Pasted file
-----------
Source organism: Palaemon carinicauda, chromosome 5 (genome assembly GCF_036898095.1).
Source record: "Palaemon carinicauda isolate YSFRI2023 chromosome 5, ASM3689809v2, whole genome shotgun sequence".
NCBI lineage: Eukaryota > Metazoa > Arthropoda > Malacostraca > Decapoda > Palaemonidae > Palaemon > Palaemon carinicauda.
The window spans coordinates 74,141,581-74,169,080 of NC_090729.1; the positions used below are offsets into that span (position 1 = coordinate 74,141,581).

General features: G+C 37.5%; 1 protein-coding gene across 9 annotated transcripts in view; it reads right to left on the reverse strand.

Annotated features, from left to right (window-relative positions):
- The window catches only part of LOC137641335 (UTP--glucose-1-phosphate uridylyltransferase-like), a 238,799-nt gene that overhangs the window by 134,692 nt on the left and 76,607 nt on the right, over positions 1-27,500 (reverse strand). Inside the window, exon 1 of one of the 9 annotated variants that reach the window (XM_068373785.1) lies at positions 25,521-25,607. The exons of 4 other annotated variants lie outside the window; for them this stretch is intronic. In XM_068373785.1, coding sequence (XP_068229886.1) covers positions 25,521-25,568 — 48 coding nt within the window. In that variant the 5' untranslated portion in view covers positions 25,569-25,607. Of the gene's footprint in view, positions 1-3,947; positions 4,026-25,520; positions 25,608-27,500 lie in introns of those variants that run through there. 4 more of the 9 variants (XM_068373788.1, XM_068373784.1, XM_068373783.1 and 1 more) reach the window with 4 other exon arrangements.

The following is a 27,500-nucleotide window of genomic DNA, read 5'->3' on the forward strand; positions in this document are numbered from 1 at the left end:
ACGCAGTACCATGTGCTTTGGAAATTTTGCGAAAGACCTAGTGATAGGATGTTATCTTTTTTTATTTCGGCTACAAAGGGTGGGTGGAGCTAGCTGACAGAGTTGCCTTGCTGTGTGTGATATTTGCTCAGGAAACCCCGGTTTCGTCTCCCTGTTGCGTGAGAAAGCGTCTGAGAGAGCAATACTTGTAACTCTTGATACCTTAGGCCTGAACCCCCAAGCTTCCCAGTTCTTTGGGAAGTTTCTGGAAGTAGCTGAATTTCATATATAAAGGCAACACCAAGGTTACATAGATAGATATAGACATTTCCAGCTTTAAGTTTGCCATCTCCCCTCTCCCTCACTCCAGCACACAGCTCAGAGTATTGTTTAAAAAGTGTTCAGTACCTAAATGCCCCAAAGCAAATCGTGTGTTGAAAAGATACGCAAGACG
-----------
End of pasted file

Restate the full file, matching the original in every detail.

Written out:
Source organism: Palaemon carinicauda, chromosome 5 (genome assembly GCF_036898095.1).
Source record: "Palaemon carinicauda isolate YSFRI2023 chromosome 5, ASM3689809v2, whole genome shotgun sequence".
NCBI lineage: Eukaryota > Metazoa > Arthropoda > Malacostraca > Decapoda > Palaemonidae > Palaemon > Palaemon carinicauda.
The window spans coordinates 74,141,581-74,169,080 of NC_090729.1; the positions used below are offsets into that span (position 1 = coordinate 74,141,581).

General features: G+C 37.5%; 1 protein-coding gene across 9 annotated transcripts in view; it reads right to left on the reverse strand.

Annotated features, from left to right (window-relative positions):
- The window catches only part of LOC137641335 (UTP--glucose-1-phosphate uridylyltransferase-like), a 238,799-nt gene that overhangs the window by 134,692 nt on the left and 76,607 nt on the right, over positions 1-27,500 (reverse strand). Inside the window, exon 1 of one of the 9 annotated variants that reach the window (XM_068373785.1) lies at positions 25,521-25,607. The exons of 4 other annotated variants lie outside the window; for them this stretch is intronic. In XM_068373785.1, coding sequence (XP_068229886.1) covers positions 25,521-25,568 — 48 coding nt within the window. In that variant the 5' untranslated portion in view covers positions 25,569-25,607. Of the gene's footprint in view, positions 1-3,947; positions 4,026-25,520; positions 25,608-27,500 lie in introns of those variants that run through there. 4 more of the 9 variants (XM_068373788.1, XM_068373784.1, XM_068373783.1 and 1 more) reach the window with 4 other exon arrangements.

The following is a 27,500-nucleotide window of genomic DNA, read 5'->3' on the forward strand; positions in this document are numbered from 1 at the left end:
ACGCAGTACCATGTGCTTTGGAAATTTTGCGAAAGACCTAGTGATAGGATGTTATCTTTTTTTATTTCGGCTACAAAGGGTGGGTGGAGCTAGCTGACAGAGTTGCCTTGCTGTGTGTGATATTTGCTCAGGAAACCCCGGTTTCGTCTCCCTGTTGCGTGAGAAAGCGTCTGAGAGAGCAATACTTGTAACTCTTGATACCTTAGGCCTGAACCCCCAAGCTTCCCAGTTCTTTGGGAAGTTTCTGGAAGTAGCTGAATTTCATATATAAAGGCAACACCAAGGTTACATAGATAGATATAGACATTTCCAGCTTTAAGTTTGCCATCTCCCCTCTCCCTCACTCCAGCACACAGCTCAGAGTATTGTTTAAAAAGTGTTCAGTACCTAAATGCCCCAAAGCAAATCGTGTGTTGAAAAGATACGCAAGACG